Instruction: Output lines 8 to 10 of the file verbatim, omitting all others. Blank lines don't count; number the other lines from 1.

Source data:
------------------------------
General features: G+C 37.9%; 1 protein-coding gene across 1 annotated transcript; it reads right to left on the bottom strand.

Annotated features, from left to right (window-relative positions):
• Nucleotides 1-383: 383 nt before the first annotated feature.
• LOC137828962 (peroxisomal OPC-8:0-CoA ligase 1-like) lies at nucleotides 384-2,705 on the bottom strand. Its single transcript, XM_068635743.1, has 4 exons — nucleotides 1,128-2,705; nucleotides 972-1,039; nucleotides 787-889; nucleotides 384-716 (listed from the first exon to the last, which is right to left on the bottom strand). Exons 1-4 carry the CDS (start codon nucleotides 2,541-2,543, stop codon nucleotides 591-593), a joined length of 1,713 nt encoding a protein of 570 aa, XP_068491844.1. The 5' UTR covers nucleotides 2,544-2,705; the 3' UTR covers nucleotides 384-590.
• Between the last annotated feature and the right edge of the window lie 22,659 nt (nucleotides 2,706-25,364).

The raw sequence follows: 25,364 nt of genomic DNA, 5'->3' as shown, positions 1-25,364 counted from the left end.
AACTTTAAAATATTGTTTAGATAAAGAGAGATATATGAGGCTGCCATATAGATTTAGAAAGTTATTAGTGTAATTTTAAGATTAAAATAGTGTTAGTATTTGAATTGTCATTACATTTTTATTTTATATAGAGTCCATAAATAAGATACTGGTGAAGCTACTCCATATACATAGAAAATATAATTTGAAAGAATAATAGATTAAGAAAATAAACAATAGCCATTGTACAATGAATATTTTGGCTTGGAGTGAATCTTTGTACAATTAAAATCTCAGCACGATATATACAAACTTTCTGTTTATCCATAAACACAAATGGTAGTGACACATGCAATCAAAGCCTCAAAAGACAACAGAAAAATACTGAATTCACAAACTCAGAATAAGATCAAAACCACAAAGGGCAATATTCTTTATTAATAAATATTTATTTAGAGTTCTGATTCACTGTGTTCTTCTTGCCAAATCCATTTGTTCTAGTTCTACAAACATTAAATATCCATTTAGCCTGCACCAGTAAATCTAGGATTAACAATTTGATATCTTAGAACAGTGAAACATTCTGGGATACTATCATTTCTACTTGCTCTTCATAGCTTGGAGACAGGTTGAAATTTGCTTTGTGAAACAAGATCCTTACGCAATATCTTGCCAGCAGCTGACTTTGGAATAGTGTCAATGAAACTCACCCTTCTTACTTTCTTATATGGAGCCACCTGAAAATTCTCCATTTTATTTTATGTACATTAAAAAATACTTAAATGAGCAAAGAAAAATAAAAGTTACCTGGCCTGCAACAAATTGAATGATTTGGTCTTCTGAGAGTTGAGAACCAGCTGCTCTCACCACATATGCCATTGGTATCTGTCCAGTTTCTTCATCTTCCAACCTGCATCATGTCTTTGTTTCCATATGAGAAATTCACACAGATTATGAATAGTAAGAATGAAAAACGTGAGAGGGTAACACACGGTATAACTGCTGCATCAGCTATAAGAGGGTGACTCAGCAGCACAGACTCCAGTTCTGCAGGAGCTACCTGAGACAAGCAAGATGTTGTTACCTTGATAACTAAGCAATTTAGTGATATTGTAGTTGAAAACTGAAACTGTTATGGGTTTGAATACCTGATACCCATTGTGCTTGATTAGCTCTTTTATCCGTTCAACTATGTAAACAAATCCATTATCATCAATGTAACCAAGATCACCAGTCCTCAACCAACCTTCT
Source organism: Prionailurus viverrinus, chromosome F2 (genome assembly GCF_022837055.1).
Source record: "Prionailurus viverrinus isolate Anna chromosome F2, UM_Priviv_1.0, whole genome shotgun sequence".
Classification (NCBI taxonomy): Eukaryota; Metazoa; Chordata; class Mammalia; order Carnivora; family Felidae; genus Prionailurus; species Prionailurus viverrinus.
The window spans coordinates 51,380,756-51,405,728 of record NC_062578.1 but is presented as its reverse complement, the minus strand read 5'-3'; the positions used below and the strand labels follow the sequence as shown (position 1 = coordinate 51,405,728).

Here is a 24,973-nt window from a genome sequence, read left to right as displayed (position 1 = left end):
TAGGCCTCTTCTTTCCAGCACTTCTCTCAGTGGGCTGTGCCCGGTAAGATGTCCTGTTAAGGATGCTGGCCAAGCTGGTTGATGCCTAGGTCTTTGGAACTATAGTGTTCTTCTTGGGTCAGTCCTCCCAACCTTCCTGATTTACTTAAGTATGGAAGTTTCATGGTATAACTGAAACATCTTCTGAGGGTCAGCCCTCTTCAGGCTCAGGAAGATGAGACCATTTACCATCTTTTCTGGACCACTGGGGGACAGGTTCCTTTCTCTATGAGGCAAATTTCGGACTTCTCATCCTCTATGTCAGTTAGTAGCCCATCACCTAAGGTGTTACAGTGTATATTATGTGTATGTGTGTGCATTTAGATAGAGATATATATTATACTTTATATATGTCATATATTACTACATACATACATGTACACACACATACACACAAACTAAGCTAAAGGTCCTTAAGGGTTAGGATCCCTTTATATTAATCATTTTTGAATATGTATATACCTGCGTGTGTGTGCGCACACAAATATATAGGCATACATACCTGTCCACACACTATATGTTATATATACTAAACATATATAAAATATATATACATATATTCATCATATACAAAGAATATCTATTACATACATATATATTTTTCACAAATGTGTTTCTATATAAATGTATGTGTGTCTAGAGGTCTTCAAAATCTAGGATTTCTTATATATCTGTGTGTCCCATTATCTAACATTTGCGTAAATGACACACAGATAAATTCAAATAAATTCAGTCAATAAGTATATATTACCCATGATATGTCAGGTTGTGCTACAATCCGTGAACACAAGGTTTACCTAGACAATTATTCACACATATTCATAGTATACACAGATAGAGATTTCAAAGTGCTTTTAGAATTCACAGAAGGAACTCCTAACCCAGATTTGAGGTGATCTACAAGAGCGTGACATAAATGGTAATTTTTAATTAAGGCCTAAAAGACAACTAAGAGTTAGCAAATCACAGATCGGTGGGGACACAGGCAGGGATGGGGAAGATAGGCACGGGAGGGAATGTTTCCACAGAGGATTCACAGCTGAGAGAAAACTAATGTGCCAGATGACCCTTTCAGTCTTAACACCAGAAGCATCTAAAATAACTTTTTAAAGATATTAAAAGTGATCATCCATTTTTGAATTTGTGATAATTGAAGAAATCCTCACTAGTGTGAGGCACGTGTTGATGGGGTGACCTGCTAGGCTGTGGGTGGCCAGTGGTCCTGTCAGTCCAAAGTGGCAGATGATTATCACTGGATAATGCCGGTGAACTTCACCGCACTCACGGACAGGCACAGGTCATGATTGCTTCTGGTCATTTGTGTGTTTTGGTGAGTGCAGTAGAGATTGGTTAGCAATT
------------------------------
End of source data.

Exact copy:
Source organism: Prionailurus viverrinus, chromosome F2 (genome assembly GCF_022837055.1).
Source record: "Prionailurus viverrinus isolate Anna chromosome F2, UM_Priviv_1.0, whole genome shotgun sequence".
Classification (NCBI taxonomy): Eukaryota; Metazoa; Chordata; class Mammalia; order Carnivora; family Felidae; genus Prionailurus; species Prionailurus viverrinus.